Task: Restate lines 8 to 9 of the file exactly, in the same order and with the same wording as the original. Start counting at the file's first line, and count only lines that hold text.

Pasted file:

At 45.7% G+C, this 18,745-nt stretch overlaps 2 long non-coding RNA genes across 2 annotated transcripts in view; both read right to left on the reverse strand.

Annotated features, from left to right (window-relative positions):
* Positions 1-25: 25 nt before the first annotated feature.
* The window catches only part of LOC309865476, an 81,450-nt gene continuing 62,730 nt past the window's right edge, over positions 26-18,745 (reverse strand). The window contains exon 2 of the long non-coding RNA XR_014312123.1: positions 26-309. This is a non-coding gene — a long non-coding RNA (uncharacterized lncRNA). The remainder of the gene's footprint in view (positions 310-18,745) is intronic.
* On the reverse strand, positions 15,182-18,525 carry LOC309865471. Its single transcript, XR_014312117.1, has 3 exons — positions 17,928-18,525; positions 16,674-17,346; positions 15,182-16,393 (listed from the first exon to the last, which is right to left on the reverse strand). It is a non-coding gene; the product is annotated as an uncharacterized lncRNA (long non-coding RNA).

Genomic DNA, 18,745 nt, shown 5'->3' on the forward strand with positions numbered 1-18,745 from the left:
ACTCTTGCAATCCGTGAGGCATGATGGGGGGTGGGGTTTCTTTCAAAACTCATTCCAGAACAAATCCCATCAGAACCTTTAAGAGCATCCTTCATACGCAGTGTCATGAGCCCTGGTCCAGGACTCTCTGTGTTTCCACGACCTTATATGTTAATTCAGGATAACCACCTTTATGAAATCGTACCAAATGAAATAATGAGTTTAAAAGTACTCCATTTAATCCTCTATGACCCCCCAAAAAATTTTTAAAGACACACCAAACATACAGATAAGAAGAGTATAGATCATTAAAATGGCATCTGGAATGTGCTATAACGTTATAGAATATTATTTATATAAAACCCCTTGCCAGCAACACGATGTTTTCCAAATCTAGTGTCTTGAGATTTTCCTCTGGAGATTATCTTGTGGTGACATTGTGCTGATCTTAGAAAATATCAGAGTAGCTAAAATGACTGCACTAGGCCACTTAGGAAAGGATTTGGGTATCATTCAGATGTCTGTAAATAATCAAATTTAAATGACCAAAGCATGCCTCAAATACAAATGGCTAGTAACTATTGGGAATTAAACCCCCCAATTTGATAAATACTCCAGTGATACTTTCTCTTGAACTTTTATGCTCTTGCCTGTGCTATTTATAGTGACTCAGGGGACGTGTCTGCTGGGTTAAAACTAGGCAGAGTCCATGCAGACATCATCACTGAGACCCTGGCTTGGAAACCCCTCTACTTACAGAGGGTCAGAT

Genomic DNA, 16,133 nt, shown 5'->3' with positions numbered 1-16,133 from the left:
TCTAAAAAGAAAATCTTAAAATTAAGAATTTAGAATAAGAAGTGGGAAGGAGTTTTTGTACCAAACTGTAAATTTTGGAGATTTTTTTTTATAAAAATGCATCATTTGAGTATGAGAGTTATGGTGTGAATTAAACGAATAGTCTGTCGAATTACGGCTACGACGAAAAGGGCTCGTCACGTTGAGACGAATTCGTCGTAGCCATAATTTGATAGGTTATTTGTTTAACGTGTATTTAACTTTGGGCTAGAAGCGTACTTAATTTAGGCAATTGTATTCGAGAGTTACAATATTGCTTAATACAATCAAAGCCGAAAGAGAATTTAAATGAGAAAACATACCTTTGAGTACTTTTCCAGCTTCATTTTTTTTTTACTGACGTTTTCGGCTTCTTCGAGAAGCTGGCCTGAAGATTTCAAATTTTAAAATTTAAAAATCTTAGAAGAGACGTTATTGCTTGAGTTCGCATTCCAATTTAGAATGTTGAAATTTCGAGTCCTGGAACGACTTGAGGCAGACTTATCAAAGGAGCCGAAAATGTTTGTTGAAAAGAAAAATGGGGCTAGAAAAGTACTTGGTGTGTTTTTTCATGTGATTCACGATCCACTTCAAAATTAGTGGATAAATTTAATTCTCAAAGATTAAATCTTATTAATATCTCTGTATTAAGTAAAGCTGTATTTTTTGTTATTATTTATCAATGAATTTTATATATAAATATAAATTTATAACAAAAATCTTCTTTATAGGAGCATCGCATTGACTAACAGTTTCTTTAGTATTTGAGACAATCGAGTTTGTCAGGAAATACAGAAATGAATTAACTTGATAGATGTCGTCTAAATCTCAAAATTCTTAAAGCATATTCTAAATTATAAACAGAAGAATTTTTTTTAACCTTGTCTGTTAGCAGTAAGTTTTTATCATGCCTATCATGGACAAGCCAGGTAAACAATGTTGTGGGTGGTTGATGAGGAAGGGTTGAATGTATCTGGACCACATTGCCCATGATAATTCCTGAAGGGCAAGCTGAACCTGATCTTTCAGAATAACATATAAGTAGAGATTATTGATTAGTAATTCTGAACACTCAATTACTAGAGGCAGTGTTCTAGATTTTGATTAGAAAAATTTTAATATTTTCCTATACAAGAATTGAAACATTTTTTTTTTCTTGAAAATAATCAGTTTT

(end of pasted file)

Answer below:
Genomic DNA, 16,133 nt, shown 5'->3' with positions numbered 1-16,133 from the left:
TCTAAAAAGAAAATCTTAAAATTAAGAATTTAGAATAAGAAGTGGGAAGGAGTTTTTGTACCAAACTGTAAATTTTGGAGATTTTTTTTTATAAAAATGCATCATTTGAGTATGAGAGTTATGGTGTGAATTAAACGAATAGTCTGTCGAATTACGGCTACGACGAAAAGGGCTCGTCACGTTGAGACGAATTCGTCGTAGCCATAATTTGATAGGTTATTTGTTTAACGTGTATTTAACTTTGGGCTAGAAGCGTACTTAATTTAGGCAATTGTATTCGAGAGTTACAATATTGCTTAATACAATCAAAGCCGAAAGAGAATTTAAATGAGAAAACATACCTTTGAGTACTTTTCCAGCTTCATTTTTTTTTTACTGACGTTTTCGGCTTCTTCGAGAAGCTGGCCTGAAGATTTCAAATTTTAAAATTTAAAAATCTTAGAAGAGACGTTATTGCTTGAGTTCGCATTCCAATTTAGAATGTTGAAATTTCGAGTCCTGGAACGACTTGAGGCAGACTTATCAAAGGAGCCGAAAATGTTTGTTGAAAAGAAAAATGGGGCTAGAAAAGTACTTGGTGTGTTTTTTCATGTGATTCACGATCCACTTCAAAATTAGTGGATAAATTTAATTCTCAAAGATTAAATCTTATTAATATCTCTGTATTAAGTAAAGCTGTATTTTTTGTTATTATTTATCAATGAATTTTATATATAAATATAAATTTATAACAAAAATCTTCTTTATAGGAGCATCGCATTGACTAACAGTTTCTTTAGTATTTGAGACAATCGAGTTTGTCAGGAAATACAGAAATGAATTAACTTGATAGATGTCGTCTAAATCTCAAAATTCTTAAAGCATATTCTAAATTATAAACAGAAGAATTTTTTTTAACCTTGTCTGTTAGCAGTAAGTTTTTATCATGCCTATCATGGACAAGCCAGGTAAACAATGTTGTGGGTGGTTGATGAGGAAGGGTTGAATGTATCTGGACCACATTGCCCATGATAATTCCTGAAGGGCAAGCTGAACCTGATCTTTCAGAATAACATATAAGTAGAGATTATTGATTAGTAATTCTGAACACTCAATTACTAGAGGCAGTGTTCTAGATTTTGATTAGAAAAATTTTAATATTTTCCTATACAAGAATTGAAACATTTTTTTTTTCTTGAAAATAATCAGTTTT